The new .NET 4.0 co- and contravariance for generic type arguments only works for interfaces and delegates. What is the reason for not supporting it for classes too?
marked as duplicate by Lazarus, Ian Ringrose, bitbonk, ho1, Thomas Levesque Sep 30 '10 at 15:45
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For type safety, C# 4.0 supports covariance/contravariance ONLY for type parameters marked with in or out.
If this extended to classes, you'd also have to mark type parameters with in our out and this would end up being very restrictive. This is most likely why the designers of the CLR chose not to allow it. For instance, consider the following class:
It would be impossible to annotate T as either in our out, because T is used in both input and output positions. Hence this class could never covariant or contravariant - even in C# supported covariance/contravariant type parameters for classes.
Interfaces solve the problem nicely. We can have define two interfaces as follows, and have Stack implement both:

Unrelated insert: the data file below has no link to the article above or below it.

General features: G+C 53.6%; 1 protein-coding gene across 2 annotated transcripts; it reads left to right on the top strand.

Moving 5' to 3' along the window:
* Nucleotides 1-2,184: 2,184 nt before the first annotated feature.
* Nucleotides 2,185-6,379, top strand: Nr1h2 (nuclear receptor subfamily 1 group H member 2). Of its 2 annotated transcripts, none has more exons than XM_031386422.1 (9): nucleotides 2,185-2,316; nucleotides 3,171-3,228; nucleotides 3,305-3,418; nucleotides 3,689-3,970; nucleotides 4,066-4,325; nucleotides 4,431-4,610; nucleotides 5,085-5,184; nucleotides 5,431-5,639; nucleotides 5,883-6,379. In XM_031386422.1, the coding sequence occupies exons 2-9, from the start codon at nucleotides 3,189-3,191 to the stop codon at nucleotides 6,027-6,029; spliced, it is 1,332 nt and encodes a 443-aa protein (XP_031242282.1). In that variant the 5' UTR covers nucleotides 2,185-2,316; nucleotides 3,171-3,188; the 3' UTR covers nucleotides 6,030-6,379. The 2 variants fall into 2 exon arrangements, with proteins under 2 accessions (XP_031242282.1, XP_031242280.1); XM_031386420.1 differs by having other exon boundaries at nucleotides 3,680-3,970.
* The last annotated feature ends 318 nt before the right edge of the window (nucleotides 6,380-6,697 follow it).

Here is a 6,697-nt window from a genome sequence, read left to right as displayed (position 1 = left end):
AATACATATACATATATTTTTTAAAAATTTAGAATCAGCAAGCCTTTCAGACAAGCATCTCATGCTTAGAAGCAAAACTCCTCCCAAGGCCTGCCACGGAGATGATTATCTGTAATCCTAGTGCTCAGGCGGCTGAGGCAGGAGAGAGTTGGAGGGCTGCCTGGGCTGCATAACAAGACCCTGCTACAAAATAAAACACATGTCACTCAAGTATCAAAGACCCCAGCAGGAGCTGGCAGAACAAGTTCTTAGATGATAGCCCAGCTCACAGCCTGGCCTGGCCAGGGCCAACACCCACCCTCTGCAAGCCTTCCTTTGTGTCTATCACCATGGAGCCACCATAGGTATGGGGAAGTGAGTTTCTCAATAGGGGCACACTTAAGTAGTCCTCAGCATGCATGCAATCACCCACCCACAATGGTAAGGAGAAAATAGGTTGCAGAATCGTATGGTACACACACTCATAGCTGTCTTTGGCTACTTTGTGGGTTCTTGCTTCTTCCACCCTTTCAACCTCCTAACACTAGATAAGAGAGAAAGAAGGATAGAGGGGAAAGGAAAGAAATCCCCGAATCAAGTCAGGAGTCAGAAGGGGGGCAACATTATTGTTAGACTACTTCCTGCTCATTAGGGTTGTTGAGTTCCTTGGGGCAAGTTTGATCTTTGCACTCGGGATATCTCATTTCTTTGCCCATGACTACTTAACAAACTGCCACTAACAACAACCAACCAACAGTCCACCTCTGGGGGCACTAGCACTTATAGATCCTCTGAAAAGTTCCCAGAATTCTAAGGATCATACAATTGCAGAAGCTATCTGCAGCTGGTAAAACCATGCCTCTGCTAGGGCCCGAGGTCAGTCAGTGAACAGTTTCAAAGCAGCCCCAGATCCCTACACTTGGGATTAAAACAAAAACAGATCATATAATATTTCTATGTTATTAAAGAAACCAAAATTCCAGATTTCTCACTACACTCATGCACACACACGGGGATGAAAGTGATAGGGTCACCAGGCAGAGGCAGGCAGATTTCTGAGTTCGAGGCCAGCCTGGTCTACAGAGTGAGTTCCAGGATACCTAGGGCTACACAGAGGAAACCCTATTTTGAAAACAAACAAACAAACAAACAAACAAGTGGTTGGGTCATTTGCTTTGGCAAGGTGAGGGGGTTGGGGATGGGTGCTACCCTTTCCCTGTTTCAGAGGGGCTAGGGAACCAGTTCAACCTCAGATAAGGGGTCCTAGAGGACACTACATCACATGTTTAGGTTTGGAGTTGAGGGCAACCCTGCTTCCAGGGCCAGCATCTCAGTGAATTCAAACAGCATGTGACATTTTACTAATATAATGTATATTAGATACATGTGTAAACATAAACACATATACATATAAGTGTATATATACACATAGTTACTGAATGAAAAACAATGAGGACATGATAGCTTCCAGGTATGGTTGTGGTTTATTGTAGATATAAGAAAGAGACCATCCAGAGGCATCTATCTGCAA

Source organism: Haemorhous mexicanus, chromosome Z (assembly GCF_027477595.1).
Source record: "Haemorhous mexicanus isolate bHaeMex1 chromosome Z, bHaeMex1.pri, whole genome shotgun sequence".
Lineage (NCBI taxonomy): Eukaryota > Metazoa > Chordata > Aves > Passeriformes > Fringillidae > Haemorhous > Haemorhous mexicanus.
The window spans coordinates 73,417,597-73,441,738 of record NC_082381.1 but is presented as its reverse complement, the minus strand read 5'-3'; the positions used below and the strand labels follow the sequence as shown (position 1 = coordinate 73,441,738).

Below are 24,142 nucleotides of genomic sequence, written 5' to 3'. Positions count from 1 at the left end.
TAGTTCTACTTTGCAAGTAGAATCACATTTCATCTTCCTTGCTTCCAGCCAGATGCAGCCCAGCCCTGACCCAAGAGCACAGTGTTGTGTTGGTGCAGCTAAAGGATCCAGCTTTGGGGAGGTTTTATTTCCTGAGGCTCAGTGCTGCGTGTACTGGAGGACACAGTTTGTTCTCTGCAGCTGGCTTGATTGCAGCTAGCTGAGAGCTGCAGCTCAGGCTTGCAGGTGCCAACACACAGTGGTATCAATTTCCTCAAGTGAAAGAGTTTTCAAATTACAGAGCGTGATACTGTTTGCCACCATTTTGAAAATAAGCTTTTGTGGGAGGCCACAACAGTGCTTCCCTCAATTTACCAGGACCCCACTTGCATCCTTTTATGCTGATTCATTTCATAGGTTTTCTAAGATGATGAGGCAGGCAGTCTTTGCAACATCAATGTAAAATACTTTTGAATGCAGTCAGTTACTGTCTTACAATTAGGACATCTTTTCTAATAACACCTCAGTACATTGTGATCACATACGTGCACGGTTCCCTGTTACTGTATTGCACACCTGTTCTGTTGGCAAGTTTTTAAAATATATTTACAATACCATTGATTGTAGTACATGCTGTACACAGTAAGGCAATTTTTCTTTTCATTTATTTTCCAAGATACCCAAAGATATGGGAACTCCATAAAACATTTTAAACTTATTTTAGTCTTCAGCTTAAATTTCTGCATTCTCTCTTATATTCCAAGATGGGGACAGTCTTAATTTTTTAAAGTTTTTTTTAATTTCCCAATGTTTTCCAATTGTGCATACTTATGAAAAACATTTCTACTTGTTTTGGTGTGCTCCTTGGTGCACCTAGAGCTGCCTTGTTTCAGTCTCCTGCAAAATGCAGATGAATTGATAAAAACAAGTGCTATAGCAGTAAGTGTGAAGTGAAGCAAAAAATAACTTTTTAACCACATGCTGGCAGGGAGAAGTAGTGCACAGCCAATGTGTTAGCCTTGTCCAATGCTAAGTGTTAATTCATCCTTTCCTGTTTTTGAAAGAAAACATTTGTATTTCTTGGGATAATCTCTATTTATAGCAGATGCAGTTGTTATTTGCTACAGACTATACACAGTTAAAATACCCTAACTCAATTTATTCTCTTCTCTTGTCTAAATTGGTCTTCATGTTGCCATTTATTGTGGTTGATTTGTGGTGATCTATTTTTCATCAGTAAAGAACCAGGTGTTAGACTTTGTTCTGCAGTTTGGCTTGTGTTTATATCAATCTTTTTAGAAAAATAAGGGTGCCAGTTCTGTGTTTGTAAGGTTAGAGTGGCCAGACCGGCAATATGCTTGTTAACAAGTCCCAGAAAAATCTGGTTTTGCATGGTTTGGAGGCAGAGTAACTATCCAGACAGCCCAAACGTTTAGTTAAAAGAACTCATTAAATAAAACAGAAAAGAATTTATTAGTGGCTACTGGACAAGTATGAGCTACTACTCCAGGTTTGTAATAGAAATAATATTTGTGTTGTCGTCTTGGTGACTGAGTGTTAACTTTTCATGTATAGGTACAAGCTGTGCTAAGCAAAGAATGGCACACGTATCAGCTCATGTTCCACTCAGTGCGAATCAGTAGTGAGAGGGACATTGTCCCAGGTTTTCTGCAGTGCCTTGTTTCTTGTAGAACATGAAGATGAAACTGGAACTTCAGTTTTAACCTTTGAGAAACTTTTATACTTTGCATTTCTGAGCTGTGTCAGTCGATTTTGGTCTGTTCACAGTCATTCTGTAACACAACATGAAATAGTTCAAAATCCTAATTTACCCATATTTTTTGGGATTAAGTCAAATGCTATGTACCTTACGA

Note that T is covariant for IPoppable and contravariant for IPushable. This means T can be either covariant or contravariant - depending on whether you cast to IPoppable or IPushable.
Another reason that covariance/contravariance would be of limited use with classes is it would rule out using type parameters as fields - because fields effectively allow both input and output operations. In fact, it would be hard to write a class that does anything useful at all with a type parameter marked as in or out. Even the simplest case of writing a covariant Enumerable implementation would present a challenge - how would you get source data into the instance to begin with?
The .NET team along with the C# and VB.NET team has limited resources, the work they have done on co- and contravariance solves most of the real world problem. Type systems are very complex to get right – a solution that works in 99.9999% of cases is not good enough if it leads to unsafe code in the other cases.
I don’t think the cost/time of supporting co- and contravariance specs (e.g. “in”/”out”) on class methods is of a great enough value. I can see very few cases when they would be useable – due to the lack of multiply class inheritance.
Would you rather had waited for another 6 months for .net so as to get this support?
Another way to think of this is that in .net